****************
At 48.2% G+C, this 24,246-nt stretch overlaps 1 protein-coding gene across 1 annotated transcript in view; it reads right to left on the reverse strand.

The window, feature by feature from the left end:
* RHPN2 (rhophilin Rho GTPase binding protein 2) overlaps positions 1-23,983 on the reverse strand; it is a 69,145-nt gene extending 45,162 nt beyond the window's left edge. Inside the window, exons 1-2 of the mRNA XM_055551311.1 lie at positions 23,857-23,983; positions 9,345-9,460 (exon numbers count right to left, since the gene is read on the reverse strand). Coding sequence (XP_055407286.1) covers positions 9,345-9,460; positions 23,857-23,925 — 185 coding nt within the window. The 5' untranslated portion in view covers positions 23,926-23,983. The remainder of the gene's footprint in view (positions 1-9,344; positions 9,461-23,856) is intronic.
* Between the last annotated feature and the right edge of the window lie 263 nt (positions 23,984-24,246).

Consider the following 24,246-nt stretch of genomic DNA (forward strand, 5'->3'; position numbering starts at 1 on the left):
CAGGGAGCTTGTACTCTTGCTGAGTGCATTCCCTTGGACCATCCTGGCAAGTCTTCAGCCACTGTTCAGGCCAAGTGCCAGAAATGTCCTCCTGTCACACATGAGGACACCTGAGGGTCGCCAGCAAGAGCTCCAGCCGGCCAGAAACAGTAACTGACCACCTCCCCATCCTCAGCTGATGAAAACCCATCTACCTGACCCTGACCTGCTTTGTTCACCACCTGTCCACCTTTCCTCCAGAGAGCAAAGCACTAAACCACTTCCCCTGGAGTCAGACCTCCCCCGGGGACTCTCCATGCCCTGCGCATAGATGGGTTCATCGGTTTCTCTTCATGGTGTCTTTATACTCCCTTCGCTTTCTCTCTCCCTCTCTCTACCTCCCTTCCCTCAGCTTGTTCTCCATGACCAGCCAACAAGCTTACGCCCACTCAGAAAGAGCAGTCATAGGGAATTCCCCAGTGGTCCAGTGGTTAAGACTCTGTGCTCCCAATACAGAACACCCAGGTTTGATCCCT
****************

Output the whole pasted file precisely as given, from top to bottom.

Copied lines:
At 48.2% G+C, this 24,246-nt stretch overlaps 1 protein-coding gene across 1 annotated transcript in view; it reads right to left on the reverse strand.

The window, feature by feature from the left end:
* RHPN2 (rhophilin Rho GTPase binding protein 2) overlaps positions 1-23,983 on the reverse strand; it is a 69,145-nt gene extending 45,162 nt beyond the window's left edge. Inside the window, exons 1-2 of the mRNA XM_055551311.1 lie at positions 23,857-23,983; positions 9,345-9,460 (exon numbers count right to left, since the gene is read on the reverse strand). Coding sequence (XP_055407286.1) covers positions 9,345-9,460; positions 23,857-23,925 — 185 coding nt within the window. The 5' untranslated portion in view covers positions 23,926-23,983. The remainder of the gene's footprint in view (positions 1-9,344; positions 9,461-23,856) is intronic.
* Between the last annotated feature and the right edge of the window lie 263 nt (positions 23,984-24,246).

Consider the following 24,246-nt stretch of genomic DNA (forward strand, 5'->3'; position numbering starts at 1 on the left):
CAGGGAGCTTGTACTCTTGCTGAGTGCATTCCCTTGGACCATCCTGGCAAGTCTTCAGCCACTGTTCAGGCCAAGTGCCAGAAATGTCCTCCTGTCACACATGAGGACACCTGAGGGTCGCCAGCAAGAGCTCCAGCCGGCCAGAAACAGTAACTGACCACCTCCCCATCCTCAGCTGATGAAAACCCATCTACCTGACCCTGACCTGCTTTGTTCACCACCTGTCCACCTTTCCTCCAGAGAGCAAAGCACTAAACCACTTCCCCTGGAGTCAGACCTCCCCCGGGGACTCTCCATGCCCTGCGCATAGATGGGTTCATCGGTTTCTCTTCATGGTGTCTTTATACTCCCTTCGCTTTCTCTCTCCCTCTCTCTACCTCCCTTCCCTCAGCTTGTTCTCCATGACCAGCCAACAAGCTTACGCCCACTCAGAAAGAGCAGTCATAGGGAATTCCCCAGTGGTCCAGTGGTTAAGACTCTGTGCTCCCAATACAGAACACCCAGGTTTGATCCCT